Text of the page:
Riding the Whirlwind
Strategic Interactive Marketing for the Insurance Industry
Strategic Interactive Marketing needs to be customer, not technology driven.
Vision and frameworks will help to avoid fragmentation and wasteful developments in this unpredictable environment.
It needs a new step-by-step approach that promotes two-way dialogue, understands real needs and develops trust.
This report describes the SIM Framework based on 3 cycles: the Relationship Cycle, the Purchasing Cycle and the Communications Cycle.
Consumers are using the new mediums to support a Pull strategy. Companies must use Push mode to direct these consumers.
2.4.1 Strategic Interactive Marketing needs to be customer driven, not technology driven. Technology can enable new paradigms but cultural and social reasons may prevent their adoption. Action by competitors and non-competitors (e.g. media barons) may be the biggest influence.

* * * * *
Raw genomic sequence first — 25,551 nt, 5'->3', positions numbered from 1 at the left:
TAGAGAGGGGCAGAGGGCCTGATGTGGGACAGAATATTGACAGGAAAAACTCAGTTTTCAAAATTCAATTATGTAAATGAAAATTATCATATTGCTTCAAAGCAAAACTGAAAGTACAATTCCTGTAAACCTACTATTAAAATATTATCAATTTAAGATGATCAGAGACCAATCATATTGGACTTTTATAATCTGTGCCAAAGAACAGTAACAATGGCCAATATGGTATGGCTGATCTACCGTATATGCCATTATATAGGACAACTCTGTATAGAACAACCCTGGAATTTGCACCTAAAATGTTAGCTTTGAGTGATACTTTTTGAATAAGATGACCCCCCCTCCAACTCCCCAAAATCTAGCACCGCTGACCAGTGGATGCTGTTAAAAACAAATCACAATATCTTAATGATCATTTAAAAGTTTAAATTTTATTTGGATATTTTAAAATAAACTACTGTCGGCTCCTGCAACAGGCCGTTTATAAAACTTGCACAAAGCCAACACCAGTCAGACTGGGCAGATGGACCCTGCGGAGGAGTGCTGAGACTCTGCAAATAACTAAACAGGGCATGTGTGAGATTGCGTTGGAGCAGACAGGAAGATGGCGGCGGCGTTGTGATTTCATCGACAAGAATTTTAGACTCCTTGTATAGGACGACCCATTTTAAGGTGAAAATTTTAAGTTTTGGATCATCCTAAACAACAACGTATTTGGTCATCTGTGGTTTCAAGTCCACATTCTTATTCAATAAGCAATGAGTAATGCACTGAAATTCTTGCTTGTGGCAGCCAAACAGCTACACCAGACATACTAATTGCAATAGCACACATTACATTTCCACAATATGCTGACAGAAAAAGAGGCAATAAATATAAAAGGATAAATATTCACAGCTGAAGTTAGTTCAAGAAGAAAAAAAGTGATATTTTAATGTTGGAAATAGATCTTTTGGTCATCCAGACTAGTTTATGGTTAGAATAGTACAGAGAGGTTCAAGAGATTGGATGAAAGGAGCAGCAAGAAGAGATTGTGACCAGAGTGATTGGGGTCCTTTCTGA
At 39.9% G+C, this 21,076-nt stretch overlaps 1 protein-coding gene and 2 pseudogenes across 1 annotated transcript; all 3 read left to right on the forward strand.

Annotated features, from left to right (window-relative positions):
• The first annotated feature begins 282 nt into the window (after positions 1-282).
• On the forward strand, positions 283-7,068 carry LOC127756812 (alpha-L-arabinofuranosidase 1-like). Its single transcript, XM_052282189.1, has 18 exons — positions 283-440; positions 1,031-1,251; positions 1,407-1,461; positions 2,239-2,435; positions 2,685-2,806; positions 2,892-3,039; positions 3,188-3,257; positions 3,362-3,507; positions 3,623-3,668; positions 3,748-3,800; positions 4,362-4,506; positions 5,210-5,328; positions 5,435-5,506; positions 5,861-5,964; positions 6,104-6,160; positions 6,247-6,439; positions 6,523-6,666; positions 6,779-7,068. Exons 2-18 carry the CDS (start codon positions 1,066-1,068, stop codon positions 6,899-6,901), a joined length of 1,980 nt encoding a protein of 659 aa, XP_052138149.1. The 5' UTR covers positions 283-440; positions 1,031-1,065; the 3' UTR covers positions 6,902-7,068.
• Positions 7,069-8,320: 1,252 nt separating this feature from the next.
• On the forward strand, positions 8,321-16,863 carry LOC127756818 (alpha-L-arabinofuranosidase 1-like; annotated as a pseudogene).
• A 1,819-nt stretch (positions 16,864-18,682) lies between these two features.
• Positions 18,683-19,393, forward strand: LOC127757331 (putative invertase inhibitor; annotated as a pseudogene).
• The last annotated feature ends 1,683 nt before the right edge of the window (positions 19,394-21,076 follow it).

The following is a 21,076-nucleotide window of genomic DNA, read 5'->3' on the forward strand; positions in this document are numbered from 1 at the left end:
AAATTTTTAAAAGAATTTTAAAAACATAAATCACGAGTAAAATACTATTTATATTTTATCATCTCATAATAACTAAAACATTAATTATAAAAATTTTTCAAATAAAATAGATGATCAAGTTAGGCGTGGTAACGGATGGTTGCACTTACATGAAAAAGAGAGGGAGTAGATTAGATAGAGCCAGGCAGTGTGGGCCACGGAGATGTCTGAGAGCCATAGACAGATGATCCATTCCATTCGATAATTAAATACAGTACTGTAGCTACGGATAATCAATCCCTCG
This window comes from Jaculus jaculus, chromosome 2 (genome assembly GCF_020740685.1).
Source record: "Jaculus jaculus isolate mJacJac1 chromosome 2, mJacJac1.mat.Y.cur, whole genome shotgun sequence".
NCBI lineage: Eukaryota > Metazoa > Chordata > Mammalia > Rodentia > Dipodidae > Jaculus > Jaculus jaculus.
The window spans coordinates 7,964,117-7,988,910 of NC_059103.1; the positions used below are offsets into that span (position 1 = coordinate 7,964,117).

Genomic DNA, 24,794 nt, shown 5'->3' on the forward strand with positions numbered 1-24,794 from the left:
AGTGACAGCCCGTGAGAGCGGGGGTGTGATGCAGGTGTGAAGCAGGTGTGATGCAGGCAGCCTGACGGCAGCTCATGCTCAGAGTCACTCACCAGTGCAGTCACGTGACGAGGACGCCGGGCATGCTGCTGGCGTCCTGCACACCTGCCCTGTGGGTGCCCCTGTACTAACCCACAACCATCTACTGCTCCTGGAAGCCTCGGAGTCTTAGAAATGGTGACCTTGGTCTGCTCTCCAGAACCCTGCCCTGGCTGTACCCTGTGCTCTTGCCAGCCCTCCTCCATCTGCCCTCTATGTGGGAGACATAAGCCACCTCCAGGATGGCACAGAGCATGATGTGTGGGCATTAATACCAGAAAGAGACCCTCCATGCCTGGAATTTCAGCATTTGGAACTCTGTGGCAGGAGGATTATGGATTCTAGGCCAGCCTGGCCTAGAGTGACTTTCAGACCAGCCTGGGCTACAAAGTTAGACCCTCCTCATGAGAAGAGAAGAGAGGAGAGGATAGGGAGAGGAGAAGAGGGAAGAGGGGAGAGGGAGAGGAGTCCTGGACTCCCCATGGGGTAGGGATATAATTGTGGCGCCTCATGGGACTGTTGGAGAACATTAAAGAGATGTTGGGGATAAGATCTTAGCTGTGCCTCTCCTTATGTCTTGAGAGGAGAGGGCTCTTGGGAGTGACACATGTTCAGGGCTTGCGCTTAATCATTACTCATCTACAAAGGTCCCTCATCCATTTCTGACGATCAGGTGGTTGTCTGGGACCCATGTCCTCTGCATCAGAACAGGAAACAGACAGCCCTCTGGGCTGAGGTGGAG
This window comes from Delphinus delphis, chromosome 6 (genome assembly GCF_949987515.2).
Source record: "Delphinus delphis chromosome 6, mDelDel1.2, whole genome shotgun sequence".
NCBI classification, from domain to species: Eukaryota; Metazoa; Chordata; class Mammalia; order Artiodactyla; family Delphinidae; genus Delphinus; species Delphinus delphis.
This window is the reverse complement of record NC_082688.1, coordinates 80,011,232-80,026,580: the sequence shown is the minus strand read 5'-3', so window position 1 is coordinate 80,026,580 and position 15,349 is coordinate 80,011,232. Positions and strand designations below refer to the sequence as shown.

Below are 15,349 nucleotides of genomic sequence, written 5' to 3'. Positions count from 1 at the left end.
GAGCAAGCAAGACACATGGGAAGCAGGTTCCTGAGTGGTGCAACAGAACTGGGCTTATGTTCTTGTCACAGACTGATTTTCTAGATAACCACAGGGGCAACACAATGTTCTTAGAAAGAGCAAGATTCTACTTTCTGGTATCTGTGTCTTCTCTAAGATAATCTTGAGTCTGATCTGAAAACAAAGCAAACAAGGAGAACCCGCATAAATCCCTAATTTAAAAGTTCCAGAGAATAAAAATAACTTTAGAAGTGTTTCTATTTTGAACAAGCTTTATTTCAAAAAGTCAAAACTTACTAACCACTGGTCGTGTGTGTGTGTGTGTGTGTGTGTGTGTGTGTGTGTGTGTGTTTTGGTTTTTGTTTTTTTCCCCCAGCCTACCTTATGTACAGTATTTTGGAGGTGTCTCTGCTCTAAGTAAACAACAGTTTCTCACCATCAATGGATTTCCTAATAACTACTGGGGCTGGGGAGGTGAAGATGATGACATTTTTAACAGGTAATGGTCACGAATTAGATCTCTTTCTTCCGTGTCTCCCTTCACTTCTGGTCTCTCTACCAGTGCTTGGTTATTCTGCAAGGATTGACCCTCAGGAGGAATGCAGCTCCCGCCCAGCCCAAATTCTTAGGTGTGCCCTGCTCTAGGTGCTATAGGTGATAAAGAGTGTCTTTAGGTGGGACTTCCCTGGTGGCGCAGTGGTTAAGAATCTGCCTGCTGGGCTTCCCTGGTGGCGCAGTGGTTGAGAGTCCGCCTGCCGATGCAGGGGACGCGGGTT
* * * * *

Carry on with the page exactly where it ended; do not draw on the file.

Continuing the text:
- Vision and Frameworks -
2.4.2 It is difficult to define precise plans when the technology and market place are developing so quickly and in unpredictable ways. A Vision provides a picture of the future. It helps to avoid fragmentation and wasteful developments. A useful means of creating a vision are scenarios as they avoid reliance on a single view of the future.
2.4.3 A framework is provided for organisations to develop their specific offerings. It includes models, processes, techniques, and technology solutions.
2.4.4 The ultimate form of Relationship Marketing is 1-to-1 Marketing, but if organisations consider this unattainable or undesirable they can implement it to a lesser degree.
2.4.5 Most current uses of the new interactive mediums employ one-way mass communications but with electronic mediums users can erect electronic barriers. "Shouting louder" has no effect what-so-ever. It needs a new step-by-step approach; one that promotes two-way dialogue, understands real needs and develops trust.